The vast majority of part-time workers in the U.S. don’t have employer-based health insurance, according to a new study from the ADP Research Institute — an issue the health care reform law will help address once it is fully in effect.
The majority of Americans access health insurance through their jobs. But the results from ADP’s study highlight the fact that the current employer-based model often leaves low-wage workers, and particularly those who work fewer than 40 hours a week, in a coverage gap. Only a small percentage of part-time employees are offered health insurance through work, and many of them can’t afford to pay into those plans — but they also typically can’t afford to purchase insurance plans on their own, either.
Fortunately, several Obamacare provisions — including extending Medicaid coverage to additional low-income Americans, providing Americans with subsidies to help them purchase health care on state-based insurance markets, and requiring employers with more than 50 workers to provide health insurance — will start to eliminate some of those coverage gaps and help part-time workers better afford health coverage:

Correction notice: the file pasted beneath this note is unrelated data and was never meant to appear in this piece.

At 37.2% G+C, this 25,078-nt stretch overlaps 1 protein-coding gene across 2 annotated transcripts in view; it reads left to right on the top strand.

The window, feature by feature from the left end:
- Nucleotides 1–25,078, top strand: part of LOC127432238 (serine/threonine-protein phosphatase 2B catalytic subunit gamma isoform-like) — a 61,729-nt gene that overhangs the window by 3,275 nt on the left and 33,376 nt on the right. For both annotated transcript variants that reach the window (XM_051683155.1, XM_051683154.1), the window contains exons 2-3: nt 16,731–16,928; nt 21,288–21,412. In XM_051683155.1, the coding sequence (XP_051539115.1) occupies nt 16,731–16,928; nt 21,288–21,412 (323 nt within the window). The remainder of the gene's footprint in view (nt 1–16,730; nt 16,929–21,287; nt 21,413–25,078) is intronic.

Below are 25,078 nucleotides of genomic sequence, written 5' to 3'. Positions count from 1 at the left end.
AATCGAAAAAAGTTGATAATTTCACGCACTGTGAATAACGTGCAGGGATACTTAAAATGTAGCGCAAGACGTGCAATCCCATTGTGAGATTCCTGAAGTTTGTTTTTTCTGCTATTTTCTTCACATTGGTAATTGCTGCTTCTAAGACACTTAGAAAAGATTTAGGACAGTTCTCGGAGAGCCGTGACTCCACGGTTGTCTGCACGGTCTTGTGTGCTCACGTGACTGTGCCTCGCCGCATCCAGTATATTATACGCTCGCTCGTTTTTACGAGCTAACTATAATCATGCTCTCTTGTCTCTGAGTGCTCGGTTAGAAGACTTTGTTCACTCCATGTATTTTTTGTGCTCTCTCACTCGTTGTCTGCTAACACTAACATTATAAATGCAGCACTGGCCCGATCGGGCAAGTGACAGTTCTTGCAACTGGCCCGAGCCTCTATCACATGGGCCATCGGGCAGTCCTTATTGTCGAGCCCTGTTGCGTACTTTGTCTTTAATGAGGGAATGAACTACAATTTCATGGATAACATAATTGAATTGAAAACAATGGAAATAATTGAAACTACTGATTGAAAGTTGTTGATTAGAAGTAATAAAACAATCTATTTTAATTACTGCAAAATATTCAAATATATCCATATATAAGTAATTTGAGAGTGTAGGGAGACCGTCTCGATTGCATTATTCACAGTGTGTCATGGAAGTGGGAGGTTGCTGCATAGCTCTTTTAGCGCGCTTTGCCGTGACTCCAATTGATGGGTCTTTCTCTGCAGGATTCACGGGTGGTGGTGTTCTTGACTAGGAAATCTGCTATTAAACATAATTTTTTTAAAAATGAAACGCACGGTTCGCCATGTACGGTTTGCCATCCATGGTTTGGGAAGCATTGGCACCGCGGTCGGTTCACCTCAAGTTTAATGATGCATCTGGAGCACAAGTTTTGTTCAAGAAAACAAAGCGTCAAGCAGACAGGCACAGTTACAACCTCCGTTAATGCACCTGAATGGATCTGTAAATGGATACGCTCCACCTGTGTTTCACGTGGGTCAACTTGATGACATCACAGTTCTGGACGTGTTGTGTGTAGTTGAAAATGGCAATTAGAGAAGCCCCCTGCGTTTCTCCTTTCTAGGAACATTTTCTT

The ADP Research Institute analyzed data from about 300 large employers covering 2 million workers and dependents. Among the employers studied, 23 percent of their workers are part-time but only 8 percent get company-sponsored health benefits. Just 15 percent of part-time workers are even offered health insurance.
Cost is the main reason part-time workers don’t enroll in company health plans when they’re available, especially among those who earn less than $30,000 a year, said Tim Clifford, the president of ADP Benefit Services. That group is due to receive the largest financial assistance under health care reform.
“Part-time coverage has always been pretty low,” Clifford said. “There’s no question that the law will extend coverage to millions of Americans,” he said. But it also will create some disruption within the realm of employer-sponsored health benefits as companies decide whether to open their insurance plans to more workers or devise strategies to avoid Obamacare’s new rules and costs, he said.
ADP’s study builds upon previous research that confirms the health care reform law will help low-wage workers afford the health coverage they need. Particularly in recent years, as health care costs have been skyrocketing while workers’ wages are stagnating, increasing numbers of Americans worry about being able to access and afford insurance coverage.
But as Clifford noted, that hasn’t stopped several extremely profitable companies from trying to get around Obamacare and continue denying their workers basic health benefits. The restaurant industry, which often employs low-wage and part-time workers, has been particularly resistant to Obamacare’s regulation that requires businesses to ensure their employees will be able to afford health care.